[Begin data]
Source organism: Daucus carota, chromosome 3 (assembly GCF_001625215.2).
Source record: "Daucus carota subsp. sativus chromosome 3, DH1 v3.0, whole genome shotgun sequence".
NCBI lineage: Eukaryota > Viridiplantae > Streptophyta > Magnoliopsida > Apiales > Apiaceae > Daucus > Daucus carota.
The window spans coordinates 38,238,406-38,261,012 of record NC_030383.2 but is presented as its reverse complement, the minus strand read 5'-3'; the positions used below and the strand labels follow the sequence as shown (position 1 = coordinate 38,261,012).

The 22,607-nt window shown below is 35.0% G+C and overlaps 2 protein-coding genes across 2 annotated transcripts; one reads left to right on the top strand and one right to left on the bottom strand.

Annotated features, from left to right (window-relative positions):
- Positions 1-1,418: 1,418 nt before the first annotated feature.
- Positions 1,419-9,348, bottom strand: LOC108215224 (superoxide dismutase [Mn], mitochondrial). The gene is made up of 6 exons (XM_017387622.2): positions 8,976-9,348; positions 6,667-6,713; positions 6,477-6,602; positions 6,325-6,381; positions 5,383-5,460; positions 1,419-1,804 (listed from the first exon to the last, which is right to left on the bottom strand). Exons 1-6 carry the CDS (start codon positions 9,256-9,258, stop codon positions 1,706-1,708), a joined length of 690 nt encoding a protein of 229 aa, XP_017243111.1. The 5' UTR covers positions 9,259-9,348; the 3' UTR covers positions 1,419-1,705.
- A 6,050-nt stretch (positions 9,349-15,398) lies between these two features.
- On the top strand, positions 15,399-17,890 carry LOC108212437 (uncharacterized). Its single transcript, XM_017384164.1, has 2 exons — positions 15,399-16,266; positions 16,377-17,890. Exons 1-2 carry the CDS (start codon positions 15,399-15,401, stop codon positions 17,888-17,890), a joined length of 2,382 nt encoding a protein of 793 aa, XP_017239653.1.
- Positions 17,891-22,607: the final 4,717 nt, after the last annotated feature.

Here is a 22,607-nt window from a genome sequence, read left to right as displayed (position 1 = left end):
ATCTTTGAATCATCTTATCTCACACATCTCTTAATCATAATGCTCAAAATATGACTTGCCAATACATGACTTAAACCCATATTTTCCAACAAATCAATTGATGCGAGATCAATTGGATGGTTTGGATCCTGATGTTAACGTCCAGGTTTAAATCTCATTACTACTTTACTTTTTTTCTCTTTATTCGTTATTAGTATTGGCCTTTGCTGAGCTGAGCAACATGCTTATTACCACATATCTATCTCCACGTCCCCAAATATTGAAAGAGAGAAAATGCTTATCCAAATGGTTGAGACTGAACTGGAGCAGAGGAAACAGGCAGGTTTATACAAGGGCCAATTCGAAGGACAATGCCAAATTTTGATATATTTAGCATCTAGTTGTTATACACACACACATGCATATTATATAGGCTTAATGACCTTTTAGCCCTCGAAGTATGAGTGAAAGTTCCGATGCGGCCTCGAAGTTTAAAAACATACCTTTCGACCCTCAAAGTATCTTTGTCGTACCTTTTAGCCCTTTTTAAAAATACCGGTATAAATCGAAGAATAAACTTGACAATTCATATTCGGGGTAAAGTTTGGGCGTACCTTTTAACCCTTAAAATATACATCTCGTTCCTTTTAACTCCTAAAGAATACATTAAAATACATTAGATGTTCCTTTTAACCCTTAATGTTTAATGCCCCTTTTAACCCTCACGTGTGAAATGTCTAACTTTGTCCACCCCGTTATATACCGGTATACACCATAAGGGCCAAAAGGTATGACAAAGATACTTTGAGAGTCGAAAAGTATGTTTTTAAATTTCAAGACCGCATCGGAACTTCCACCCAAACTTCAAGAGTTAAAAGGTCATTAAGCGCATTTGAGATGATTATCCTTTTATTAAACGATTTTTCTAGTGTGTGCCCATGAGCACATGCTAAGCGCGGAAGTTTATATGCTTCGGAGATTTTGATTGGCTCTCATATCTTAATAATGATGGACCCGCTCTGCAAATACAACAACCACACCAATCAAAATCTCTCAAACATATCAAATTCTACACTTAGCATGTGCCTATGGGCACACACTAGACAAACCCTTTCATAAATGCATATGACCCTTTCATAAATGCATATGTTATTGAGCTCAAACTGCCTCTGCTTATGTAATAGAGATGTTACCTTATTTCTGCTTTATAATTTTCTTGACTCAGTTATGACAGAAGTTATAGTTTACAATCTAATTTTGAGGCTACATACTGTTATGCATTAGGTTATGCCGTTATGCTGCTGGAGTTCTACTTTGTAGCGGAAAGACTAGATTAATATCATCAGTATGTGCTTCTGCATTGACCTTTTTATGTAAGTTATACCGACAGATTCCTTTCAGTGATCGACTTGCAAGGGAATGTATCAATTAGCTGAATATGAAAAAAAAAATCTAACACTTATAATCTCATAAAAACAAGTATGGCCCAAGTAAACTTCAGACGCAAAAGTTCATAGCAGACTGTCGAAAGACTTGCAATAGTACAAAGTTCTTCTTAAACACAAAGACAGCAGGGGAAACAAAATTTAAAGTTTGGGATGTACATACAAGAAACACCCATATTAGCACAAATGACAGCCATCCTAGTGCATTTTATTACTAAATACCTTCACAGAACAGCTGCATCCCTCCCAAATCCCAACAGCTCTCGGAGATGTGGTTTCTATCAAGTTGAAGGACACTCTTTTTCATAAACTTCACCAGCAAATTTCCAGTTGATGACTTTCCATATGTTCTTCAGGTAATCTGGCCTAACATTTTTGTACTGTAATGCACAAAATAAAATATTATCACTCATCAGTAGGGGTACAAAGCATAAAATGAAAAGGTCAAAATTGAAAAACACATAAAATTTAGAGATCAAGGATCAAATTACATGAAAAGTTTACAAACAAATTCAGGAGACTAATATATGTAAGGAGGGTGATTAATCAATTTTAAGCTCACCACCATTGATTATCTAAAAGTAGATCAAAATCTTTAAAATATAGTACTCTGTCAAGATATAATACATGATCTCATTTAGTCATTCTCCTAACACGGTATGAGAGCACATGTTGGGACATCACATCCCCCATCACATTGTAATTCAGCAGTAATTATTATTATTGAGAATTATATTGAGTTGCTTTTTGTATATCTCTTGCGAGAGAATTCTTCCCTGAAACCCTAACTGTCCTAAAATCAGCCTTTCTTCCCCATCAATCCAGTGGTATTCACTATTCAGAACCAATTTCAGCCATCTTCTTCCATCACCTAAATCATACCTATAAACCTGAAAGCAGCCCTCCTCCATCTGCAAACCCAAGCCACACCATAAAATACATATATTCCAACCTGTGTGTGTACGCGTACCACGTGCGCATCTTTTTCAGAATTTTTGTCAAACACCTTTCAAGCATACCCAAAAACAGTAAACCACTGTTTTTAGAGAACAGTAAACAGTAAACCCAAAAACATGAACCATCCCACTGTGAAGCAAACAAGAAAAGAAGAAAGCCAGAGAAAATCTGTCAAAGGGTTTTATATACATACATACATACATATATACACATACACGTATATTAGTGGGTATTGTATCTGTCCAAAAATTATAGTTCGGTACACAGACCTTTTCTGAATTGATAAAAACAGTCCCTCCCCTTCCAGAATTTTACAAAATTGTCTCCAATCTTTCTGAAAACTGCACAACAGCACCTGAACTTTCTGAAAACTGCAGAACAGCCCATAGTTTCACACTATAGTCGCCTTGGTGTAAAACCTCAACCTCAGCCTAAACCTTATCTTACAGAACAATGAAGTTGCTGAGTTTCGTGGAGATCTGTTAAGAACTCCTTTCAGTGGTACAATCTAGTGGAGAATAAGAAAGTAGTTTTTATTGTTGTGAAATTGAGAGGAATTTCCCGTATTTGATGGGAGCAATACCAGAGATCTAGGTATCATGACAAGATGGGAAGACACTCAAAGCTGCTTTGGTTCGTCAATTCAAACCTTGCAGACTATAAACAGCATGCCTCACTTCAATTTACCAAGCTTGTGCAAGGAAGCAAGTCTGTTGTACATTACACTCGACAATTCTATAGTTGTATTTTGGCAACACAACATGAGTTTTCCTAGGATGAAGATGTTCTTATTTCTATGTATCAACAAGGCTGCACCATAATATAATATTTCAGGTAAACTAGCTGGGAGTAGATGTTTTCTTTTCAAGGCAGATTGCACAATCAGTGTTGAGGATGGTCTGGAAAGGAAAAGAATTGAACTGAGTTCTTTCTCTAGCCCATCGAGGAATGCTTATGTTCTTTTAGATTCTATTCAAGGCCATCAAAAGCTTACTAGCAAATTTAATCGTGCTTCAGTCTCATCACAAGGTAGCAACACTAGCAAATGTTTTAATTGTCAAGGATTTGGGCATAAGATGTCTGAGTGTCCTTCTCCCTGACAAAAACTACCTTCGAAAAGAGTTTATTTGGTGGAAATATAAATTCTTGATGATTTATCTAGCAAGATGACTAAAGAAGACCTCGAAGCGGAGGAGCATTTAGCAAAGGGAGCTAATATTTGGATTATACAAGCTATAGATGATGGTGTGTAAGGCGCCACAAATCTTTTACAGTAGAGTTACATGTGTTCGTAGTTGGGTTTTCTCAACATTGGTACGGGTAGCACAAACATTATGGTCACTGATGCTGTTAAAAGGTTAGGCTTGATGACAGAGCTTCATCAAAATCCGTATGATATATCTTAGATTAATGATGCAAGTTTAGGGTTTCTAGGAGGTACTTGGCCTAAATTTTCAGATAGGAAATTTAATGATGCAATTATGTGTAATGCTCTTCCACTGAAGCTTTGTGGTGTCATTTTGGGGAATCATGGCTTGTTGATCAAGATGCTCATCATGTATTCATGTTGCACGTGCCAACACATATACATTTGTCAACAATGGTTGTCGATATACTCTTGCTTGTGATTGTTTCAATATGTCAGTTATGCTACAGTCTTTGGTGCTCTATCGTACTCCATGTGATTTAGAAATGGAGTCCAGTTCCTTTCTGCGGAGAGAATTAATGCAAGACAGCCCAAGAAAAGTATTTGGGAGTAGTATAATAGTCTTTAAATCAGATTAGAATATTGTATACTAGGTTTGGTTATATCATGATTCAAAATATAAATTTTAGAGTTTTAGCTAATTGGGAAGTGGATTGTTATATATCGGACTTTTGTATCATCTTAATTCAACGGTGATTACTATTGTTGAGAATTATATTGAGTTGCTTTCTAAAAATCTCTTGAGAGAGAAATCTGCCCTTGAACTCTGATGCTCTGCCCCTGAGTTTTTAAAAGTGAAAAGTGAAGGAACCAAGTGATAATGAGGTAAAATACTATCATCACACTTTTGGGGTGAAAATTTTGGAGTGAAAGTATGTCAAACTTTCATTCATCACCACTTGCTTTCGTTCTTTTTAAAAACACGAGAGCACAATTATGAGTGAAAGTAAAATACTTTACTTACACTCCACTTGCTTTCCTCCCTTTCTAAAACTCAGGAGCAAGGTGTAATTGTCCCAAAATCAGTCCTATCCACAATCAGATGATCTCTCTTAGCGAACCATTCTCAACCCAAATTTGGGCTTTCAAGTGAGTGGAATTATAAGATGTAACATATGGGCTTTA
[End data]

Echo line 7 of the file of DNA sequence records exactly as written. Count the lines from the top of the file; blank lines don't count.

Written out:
- Positions 1-1,418: 1,418 nt before the first annotated feature.